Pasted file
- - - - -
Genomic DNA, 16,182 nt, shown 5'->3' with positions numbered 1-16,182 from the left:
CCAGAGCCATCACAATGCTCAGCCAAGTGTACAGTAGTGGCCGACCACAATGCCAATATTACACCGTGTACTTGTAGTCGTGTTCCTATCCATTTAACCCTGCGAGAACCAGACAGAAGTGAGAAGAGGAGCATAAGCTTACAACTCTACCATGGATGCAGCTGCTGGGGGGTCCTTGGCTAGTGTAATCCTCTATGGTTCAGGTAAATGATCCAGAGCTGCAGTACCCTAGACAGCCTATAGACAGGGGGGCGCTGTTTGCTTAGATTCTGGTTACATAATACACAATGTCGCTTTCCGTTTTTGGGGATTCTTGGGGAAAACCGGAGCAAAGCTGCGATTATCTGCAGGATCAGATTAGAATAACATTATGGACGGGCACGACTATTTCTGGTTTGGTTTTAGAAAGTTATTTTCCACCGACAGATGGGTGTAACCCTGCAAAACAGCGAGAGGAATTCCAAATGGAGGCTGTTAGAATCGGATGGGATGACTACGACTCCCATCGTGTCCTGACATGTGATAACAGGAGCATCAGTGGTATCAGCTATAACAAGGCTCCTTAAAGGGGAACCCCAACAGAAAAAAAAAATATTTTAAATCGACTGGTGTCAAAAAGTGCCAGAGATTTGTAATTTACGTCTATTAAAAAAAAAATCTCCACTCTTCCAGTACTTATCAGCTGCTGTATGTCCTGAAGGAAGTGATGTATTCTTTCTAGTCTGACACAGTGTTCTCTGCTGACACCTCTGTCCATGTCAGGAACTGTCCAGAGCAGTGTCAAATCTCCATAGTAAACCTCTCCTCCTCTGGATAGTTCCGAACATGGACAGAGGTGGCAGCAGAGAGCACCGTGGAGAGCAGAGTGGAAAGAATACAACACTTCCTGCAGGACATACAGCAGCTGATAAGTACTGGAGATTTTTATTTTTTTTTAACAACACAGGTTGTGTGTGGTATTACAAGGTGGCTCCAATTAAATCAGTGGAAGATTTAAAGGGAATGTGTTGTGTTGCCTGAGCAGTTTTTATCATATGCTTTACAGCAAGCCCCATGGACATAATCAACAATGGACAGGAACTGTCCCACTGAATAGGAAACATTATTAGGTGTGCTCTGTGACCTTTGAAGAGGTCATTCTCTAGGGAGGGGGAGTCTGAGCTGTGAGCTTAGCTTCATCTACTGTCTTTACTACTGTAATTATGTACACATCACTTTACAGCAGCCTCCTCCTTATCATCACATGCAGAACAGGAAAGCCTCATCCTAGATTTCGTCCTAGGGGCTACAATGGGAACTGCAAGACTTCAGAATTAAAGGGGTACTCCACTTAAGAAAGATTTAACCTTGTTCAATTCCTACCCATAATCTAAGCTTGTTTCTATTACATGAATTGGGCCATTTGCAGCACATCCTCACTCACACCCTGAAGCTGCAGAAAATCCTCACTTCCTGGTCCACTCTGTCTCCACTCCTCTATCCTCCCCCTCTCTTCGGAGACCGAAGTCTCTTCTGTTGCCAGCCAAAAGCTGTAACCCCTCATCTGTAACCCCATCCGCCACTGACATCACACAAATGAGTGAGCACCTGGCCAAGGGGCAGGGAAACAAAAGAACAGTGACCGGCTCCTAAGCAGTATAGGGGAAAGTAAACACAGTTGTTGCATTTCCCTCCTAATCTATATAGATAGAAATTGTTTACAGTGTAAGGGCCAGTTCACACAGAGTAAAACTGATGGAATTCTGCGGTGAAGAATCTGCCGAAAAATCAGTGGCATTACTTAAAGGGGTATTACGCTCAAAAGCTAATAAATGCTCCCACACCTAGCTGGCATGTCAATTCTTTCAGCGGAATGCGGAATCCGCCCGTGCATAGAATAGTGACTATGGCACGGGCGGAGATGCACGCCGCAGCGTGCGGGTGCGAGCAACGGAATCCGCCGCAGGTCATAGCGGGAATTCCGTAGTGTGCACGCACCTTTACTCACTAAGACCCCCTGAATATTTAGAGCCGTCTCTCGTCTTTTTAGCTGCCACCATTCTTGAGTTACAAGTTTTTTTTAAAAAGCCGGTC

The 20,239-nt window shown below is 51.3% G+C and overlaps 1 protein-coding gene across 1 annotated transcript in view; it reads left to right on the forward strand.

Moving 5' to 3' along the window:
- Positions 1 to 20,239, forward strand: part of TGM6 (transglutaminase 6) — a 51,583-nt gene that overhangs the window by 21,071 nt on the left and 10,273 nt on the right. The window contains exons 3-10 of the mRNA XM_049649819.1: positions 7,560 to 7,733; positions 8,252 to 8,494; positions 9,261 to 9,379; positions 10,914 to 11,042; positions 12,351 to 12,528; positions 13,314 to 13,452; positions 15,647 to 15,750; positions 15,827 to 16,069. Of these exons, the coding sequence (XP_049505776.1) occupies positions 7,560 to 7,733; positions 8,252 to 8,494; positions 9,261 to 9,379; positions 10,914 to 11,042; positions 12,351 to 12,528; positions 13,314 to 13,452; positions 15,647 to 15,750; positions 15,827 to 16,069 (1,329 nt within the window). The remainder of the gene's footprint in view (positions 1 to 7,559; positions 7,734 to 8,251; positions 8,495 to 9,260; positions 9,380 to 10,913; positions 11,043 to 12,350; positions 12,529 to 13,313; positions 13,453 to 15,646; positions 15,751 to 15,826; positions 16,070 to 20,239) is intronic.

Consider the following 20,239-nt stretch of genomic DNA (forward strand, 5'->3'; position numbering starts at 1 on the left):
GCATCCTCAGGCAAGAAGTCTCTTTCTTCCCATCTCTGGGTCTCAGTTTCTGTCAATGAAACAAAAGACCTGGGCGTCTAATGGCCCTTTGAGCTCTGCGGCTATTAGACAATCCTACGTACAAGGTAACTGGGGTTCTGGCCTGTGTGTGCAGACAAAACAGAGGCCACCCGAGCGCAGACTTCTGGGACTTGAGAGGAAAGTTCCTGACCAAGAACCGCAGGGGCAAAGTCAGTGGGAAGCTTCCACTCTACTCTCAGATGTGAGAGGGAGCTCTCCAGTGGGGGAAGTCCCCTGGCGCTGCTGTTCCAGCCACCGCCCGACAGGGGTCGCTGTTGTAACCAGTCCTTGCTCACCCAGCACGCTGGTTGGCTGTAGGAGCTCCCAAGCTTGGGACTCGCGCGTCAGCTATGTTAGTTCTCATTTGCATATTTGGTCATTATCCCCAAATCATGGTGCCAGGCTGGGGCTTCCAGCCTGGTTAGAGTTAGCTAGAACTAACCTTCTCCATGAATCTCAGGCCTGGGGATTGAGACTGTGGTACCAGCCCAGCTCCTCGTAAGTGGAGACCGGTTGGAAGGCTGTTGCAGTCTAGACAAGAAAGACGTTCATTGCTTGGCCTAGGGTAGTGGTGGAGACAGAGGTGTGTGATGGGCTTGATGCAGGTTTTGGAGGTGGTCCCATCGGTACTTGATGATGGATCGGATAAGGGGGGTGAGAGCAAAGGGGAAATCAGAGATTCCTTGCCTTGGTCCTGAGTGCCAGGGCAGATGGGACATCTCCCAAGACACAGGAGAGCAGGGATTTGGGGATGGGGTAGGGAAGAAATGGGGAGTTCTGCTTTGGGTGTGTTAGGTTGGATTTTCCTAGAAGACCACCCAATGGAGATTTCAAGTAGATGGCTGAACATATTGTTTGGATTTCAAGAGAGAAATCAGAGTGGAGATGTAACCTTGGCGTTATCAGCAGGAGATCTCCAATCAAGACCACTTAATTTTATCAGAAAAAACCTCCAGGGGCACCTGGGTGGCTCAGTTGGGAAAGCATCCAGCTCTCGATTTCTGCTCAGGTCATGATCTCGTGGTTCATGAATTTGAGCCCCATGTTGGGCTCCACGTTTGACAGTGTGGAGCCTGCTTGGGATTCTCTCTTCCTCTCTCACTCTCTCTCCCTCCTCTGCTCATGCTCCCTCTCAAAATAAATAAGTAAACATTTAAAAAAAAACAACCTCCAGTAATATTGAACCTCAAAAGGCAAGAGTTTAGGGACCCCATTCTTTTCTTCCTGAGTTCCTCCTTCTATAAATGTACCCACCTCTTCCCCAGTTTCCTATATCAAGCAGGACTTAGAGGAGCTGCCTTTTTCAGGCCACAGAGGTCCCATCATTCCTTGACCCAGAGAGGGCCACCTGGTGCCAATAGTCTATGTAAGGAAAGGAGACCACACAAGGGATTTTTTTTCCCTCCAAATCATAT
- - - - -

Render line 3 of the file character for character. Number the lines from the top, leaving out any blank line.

The 20,239-nt window shown below is 51.3% G+C and overlaps 1 protein-coding gene across 1 annotated transcript in view; it reads left to right on the forward strand.